Fine, fine, that's all beside the point (or completely in agreement with my point.)
My comment was a rebuttal to Trashman's bizarre assertion that something should immediately explode when it falls over. He apparently subscribes to the same school of thought that makes cars explode during movie chase scenes.
Explode? No, I didn't say that. I said that classic mech (bird legs, guns for arms) with it's legs blown off WILL fall down (no way in hell it can retain balance) and will get even more damage from the fall itself. It becomes a crippled, practicly unmoving target.
Do I have to explain it in details? Fine. See this image:http://www.mektek.net/forums/uploads/post-29-1114206378.jpg
Let's take the MadCat/Timberwolf, since it's the poster child for the whole Battletech series. What happens when it's leg gets blown off by a missile or something? It topples over to it's side. which means all the lovely 70 tons end up crashing right on that flimsy little arm. It would be a miracle if the arm doesn't snap from that. Assuming it doesn't snap, Do you think it can lift that weight? Getting a mech in a sitting position is not easy in a situation like this (and that's an understatement). Not that you need to move it a sitting position. As long as the front of the mech is roughly facing the enemy, you should be able to train a functioning weapon towards him (more or less).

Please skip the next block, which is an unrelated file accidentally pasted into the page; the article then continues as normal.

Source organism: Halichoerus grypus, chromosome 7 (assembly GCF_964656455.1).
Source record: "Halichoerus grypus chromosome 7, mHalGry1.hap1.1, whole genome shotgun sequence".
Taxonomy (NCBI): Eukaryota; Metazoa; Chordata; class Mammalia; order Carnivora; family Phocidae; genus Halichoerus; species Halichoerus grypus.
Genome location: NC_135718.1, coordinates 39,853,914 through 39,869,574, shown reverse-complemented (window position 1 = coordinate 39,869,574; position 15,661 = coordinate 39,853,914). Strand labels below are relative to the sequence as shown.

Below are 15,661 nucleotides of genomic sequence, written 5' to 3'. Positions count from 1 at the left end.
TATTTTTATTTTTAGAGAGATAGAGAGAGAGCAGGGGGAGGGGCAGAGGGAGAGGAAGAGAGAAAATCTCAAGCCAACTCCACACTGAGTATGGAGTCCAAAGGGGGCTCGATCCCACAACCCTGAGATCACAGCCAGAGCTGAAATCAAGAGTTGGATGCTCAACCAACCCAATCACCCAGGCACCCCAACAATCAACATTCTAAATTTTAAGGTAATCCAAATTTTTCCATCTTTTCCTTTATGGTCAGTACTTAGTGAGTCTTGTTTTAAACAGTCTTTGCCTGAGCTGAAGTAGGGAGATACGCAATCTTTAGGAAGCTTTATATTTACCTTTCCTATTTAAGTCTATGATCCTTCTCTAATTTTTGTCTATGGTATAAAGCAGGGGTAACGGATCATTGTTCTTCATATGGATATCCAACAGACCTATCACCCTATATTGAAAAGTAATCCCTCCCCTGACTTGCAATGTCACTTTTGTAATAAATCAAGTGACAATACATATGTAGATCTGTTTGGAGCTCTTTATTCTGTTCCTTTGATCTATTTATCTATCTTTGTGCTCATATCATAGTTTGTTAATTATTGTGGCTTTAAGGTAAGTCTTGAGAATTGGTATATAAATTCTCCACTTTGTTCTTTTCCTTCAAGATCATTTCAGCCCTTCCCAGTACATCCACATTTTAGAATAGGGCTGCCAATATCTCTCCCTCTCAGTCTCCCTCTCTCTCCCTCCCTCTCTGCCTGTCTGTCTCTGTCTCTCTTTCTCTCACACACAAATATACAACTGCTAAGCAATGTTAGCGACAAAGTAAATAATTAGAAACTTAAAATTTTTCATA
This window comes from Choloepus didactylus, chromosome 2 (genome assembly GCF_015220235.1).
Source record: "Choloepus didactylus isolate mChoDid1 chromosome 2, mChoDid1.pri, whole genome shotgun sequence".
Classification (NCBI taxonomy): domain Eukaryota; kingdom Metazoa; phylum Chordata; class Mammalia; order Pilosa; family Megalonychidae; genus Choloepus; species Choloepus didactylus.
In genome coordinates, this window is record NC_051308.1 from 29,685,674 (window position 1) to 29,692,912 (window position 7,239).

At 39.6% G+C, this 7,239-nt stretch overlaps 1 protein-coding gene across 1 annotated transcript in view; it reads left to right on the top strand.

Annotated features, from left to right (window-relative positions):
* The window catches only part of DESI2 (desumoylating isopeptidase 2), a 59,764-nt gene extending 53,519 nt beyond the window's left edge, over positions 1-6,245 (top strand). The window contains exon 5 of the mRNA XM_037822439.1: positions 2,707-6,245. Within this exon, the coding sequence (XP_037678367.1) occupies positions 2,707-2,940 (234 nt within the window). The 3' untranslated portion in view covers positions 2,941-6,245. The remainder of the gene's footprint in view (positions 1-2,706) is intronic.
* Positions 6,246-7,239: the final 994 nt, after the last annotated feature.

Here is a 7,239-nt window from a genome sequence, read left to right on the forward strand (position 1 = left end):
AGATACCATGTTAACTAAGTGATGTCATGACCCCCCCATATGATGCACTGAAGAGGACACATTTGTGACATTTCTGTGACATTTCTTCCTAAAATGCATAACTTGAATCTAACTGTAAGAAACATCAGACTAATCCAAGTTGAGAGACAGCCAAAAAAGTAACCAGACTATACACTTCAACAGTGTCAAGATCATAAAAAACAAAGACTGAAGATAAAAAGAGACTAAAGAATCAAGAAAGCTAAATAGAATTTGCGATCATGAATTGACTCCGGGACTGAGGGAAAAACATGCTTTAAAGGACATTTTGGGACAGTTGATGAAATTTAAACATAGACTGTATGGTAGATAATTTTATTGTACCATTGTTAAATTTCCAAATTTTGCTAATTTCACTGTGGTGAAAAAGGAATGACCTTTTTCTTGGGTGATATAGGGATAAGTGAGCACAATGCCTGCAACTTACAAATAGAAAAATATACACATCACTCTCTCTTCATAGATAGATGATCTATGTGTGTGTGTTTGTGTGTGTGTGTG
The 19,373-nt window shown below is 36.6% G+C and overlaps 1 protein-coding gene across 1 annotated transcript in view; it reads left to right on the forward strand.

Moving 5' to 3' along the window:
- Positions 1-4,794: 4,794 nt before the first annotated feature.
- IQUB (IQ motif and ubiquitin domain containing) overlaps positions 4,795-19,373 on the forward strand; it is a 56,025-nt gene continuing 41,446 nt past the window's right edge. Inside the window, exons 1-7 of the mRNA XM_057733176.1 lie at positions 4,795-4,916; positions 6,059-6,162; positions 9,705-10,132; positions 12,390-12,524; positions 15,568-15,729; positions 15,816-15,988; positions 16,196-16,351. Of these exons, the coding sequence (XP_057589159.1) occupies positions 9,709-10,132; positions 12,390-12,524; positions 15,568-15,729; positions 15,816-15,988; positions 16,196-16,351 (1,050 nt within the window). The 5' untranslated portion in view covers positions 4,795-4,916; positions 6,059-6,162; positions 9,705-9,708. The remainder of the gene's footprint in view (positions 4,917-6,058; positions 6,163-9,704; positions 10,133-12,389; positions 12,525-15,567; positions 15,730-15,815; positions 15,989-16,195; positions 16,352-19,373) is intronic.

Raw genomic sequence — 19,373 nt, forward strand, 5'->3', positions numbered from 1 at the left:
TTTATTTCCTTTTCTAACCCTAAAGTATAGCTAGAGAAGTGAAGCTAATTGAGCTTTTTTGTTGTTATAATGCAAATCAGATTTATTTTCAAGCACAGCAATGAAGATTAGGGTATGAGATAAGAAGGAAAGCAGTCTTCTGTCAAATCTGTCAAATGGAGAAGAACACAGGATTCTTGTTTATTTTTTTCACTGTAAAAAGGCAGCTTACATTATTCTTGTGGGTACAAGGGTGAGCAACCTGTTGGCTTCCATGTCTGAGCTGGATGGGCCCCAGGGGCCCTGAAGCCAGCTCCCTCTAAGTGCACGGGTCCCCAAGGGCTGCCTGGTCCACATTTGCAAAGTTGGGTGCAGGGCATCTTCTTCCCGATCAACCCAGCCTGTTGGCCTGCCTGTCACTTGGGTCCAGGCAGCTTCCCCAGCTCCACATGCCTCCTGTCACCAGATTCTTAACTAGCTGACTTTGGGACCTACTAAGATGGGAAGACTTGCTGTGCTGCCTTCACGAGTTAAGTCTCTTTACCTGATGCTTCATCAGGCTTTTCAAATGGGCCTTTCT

Mechs with real arms would be better at this than HERCs, but it's still a slow and ponderous process.
You're a big, damaged, trashing target - leaving the mech/HERC is a smarter move than continuing to fight in that case.
Fluff, manual and game performance matter little.
I could make a mech game and be lazy in coding, and make it so that damaged parts just become invisible instead of blowing off, and thus if you blow both legs off my mech, it will "float/hover" (since it's legs are still there, just invisible...destroyed). Does that mean that my mech design is super-awesome and loosing both legs doesn't hinder it's performance at all? Of course not.